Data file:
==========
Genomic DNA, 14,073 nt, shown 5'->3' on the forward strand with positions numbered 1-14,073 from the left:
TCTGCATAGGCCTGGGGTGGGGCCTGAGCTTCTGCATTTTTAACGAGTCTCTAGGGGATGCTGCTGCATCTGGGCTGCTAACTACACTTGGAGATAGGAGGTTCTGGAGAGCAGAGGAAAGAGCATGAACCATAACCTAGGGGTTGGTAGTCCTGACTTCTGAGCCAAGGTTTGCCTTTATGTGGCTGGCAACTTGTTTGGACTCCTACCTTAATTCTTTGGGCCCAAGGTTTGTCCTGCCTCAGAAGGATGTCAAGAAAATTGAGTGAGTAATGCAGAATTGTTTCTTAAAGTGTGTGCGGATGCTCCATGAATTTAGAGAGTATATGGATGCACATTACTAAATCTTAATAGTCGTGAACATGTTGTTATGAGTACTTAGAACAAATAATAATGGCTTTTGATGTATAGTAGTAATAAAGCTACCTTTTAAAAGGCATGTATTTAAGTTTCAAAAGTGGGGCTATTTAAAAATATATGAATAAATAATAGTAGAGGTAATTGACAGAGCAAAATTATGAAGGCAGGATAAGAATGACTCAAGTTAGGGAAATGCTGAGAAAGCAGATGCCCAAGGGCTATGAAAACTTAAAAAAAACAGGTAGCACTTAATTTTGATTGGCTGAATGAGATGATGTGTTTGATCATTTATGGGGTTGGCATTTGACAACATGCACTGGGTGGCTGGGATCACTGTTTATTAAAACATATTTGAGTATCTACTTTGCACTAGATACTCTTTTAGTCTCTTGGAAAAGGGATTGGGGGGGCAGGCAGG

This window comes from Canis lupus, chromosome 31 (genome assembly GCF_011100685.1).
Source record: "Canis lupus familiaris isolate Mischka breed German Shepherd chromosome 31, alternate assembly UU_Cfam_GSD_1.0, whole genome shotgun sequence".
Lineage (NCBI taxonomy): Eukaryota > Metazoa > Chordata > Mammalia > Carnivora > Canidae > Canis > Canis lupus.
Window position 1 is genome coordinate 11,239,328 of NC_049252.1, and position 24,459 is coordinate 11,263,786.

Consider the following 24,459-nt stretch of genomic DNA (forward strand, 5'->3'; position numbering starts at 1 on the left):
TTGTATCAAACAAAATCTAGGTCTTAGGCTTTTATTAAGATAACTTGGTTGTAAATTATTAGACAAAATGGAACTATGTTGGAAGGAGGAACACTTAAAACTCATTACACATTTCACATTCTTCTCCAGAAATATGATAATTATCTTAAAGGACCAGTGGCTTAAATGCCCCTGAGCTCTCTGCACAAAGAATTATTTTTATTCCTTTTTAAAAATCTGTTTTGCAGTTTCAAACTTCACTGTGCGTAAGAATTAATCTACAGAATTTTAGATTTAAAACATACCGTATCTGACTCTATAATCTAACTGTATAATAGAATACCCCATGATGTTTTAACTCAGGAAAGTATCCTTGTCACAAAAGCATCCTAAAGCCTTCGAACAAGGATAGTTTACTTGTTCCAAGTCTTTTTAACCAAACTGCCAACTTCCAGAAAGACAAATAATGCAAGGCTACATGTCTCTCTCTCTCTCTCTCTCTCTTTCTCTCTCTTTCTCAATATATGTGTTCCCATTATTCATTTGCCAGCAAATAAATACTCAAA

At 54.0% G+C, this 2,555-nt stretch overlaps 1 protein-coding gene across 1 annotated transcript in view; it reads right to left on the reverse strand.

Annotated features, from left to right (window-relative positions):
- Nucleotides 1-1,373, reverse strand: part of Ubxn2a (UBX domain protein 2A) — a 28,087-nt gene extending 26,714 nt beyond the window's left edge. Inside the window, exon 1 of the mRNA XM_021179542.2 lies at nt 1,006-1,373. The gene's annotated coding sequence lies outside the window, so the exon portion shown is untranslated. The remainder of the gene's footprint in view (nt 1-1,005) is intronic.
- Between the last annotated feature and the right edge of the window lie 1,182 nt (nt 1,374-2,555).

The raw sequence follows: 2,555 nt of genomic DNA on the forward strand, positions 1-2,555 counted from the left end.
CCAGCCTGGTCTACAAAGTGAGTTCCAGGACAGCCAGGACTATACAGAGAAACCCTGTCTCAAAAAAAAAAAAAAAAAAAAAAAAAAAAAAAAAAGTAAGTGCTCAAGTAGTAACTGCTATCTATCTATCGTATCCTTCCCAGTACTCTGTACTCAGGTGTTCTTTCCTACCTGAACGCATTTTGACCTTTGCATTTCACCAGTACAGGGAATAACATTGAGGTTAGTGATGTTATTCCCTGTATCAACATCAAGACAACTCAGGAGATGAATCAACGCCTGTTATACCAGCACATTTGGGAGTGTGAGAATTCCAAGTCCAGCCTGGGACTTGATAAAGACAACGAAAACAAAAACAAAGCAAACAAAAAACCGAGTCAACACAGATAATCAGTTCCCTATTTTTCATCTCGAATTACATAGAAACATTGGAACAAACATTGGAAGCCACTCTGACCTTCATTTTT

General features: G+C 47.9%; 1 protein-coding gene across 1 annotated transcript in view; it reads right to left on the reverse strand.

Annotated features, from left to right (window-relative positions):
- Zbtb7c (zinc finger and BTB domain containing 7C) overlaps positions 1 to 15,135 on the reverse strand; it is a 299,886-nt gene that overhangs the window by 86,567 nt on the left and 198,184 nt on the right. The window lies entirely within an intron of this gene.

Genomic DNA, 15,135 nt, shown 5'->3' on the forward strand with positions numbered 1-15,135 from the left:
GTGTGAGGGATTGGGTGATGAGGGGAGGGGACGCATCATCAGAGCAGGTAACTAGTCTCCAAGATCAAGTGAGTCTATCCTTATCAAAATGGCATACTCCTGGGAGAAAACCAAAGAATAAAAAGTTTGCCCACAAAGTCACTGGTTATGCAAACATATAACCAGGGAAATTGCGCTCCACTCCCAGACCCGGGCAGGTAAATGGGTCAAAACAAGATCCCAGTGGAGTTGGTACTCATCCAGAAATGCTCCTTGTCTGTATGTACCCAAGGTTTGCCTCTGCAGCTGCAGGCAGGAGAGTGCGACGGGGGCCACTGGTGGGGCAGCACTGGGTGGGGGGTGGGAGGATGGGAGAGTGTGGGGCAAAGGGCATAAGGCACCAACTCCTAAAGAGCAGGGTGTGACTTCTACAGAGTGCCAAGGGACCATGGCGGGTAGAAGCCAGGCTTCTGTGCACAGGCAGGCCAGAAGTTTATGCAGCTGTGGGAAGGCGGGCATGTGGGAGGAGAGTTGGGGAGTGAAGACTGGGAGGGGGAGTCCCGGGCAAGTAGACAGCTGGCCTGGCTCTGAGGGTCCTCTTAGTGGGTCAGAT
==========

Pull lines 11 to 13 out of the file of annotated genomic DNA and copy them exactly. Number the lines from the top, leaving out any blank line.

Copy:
- Nucleotides 1-1,373, reverse strand: part of Ubxn2a (UBX domain protein 2A) — a 28,087-nt gene extending 26,714 nt beyond the window's left edge. Inside the window, exon 1 of the mRNA XM_021179542.2 lies at nt 1,006-1,373. The gene's annotated coding sequence lies outside the window, so the exon portion shown is untranslated. The remainder of the gene's footprint in view (nt 1-1,005) is intronic.
- Between the last annotated feature and the right edge of the window lie 1,182 nt (nt 1,374-2,555).

The raw sequence follows: 2,555 nt of genomic DNA on the forward strand, positions 1-2,555 counted from the left end.